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Nearly thirty nuclear powered ships have sailed the world's oceans - many still do.
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NS Otto Hahn Image Gallery
NS Otto Hahn before decommissioning
NS Otto Hahn in 1979 before it was decommissioned and its reactor removed.

The nuclear ship NS Otto Hahn - Click for larger image
The nuclear ore carrier NS Otto Hahn at sea.

Reactor control room aboard the NS Otto Hahn - click for larger image
Reactor control room aboard the NS Otto Hahn

Schematic of the NS Otto Hahn - Click for larger image
NS Otto Hahn ship schematic.

The NS Otto Hahn at sea - click for larger image
Germany's nuclear ship NS Otto hahn at sea.

The NS Otto Hahn near Rio de Janeiro - click for larger image
NS Otto Hahn in Rio de Janeiro

The NS Otto Hahn near Ciudad del Cabo - Click for larger image
NS Otto Hahn sailing near Ciudad del Cabo

Photo of the reactor being removed from the NS Otto Hahn.  Click for larger image.
The NS Otto Hahn's reactor is removed during decommissioning.

NS Otto Hahn - Germany's Nuclear Powered Cargo Ship

The German-built NS Otto Hahn is one of only four nuclear powered cargo vessels ever built (the others are the NS Savannah, the Russian container ship Sevmorput, and the Japanese NS Mutsu).  Configured to carry passengers and ore, the NS Otto Hahn was powered by a single 38 MW reactor which first achieved criticality in 1968.  The Otto Hahn made its first port call in Casablanca in 1970 and continued to operate under nuclear power until 1979.  In nine years, the Otto Hahn steamed 650,000 nautical miles and visited 33 ports in 22 countries. 

The NS Otto Hahn was deactivated in 1979 and between 1979 and 1982, her nuclear propulsion equipment was removed and replaced with standard marine diesels.  In 1983, the NS Otto Hahn was recomissioned as the contained ship MS Trophy and leased into commercial marine service.  The ship was subsequently renamed MS Norasia Susan (1983), MS Norasia Helga (1985), MS Hua Kang He (1989), MS Anais (1998), and MS Madre (1999). 

NS Otto Hahn History

1960 Planning begins for a German-built, trade and research vessel to test the feasibility of nuclear power in civil service.
1963 Keel is laid for the NS Otto Hahn
1964 NS Otto Hahn is launched by its namesake, Dr. Otto Hahn
1968 NS Otto Hahn's reactor first reaches criticality.
1968 October - sea trails begin and NS Otto Hahn is certified for commercial freight transport and research.
1970 NS Otto Hahn makes first port of call in Casablanca
1972 First reactor refueling for NS Otto Hahn.  First reactor core operated for 4 years, traveling approximately 250,000 nautical miles while consuming 22 kilograms of Uranium 235.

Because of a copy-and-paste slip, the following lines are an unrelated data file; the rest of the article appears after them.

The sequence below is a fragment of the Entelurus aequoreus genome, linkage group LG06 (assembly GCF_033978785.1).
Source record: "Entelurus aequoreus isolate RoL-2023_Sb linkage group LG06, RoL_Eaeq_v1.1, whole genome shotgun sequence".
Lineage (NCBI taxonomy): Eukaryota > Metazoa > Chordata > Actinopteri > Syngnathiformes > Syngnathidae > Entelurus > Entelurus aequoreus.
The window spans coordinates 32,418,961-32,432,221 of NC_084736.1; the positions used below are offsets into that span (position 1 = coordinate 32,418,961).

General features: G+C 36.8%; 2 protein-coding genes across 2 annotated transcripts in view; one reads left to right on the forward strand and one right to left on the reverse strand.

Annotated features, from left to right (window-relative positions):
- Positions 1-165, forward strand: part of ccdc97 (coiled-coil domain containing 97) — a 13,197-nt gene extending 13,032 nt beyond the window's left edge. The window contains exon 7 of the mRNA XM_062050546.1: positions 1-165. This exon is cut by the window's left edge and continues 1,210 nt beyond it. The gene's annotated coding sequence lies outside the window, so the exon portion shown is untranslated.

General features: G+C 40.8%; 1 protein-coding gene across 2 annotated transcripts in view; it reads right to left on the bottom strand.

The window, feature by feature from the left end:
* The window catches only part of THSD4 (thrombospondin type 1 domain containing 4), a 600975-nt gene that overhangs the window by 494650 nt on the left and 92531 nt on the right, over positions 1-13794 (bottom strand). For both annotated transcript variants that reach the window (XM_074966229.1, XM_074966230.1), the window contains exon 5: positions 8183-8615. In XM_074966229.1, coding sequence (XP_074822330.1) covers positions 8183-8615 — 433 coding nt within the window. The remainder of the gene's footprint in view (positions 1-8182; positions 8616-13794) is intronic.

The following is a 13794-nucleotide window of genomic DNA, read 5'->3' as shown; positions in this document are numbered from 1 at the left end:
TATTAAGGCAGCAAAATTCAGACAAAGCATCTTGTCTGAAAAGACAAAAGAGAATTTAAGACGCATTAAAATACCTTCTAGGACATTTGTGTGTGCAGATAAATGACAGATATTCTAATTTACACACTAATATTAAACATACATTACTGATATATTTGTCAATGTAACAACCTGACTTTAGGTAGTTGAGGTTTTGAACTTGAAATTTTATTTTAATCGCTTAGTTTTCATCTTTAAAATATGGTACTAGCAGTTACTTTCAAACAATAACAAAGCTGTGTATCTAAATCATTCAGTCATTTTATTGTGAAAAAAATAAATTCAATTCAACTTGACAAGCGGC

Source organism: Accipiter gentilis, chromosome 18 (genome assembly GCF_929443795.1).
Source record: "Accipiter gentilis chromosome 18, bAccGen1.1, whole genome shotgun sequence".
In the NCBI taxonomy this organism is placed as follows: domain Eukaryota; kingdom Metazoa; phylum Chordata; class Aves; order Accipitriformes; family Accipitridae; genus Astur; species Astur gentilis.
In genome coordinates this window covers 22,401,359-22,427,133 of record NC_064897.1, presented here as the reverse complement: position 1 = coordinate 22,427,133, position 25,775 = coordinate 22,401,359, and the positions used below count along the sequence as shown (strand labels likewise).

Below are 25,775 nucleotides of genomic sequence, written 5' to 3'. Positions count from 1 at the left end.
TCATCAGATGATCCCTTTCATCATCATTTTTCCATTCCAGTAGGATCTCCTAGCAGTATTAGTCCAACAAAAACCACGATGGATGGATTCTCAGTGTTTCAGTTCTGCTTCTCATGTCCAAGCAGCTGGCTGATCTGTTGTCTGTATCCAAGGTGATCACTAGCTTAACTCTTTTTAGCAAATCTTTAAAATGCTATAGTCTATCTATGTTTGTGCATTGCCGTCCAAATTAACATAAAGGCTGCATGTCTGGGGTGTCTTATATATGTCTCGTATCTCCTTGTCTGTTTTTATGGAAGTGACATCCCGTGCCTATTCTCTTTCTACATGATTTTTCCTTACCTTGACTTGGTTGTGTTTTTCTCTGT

1979 NS Otto Hahn deactivated.  In nine years, the Otto Hahn traveled 650,000 nautical miles, visiting 33 ports in 22 countries.
1979-1982 Removal and disposal of NS Otto Hahn reactor core and propulsion equipment.
1982 NS Otto Hahn converted from ore carrier to container ship with marine diesel drive.
1983 NS Otto Hahn renamed MS Trophy.  Sea trials with new diesel propulsion units begin.
1983 Chartered service as MS Norasia Susan
1985 Chartered service as MS Norasia Helga
1989 Chartered services as MS Hua Kang He working for a shipping company head quartered in Shanghai.
Chartered Services as MS Madre

NS Otto Hahn Technical Specifications

Overall length 172.05 meters
Width 23.40 meters
Freeboard 5.33 meters
Displacement 25,790 tons
Load carrying capacity 14,040 tons
Waterproof compartments 14
Loading spaces 6
Crew 63
Research personnel 35 max
Top speed 17 knots
Reactor 38 MW
Reactor volume 35 m³
Design pressure/temperature 85 kp/cm² - 300°C
Builders German & Babcock Wilcox Dampfkesselwerke AG and INTERCAtom

Dr. Otto Hahn (1879-1968)  In 1938, Otto Hahn repeated Fermi's experiments of bombarding uranium with neutrons.  Hahn and co-worker Fritz Strassmann discovered three isotopes of barium had been produced.  This was incredible because the mass of barium is about half of uranium and no known reaction could explain such a huge change.  Hahn, a chemist, could not offer an explanation.  He wrote to Lise Meitner, his longtime collaborator, describing his findings and asking "Perhaps you can suggest some fantastic explanation," which she explained as nuclear fission. Nevertheless, despite the contributions of Strassmann and Meitner, it was Hahn who was awarded the 1945 Nobel Prize in chemistry for the discovery.  Unfortunately, Hahn was not at the awards ceremony to receive his prize. At the time he learned of the award, he was being held by the British who were seeking information from him about the failed German effort to develop an atomic bomb. As the chairman of the Nobel Committee for Chemistry reported "Professor Hahn has informed us that he is regrettably unable to attend this ceremony."

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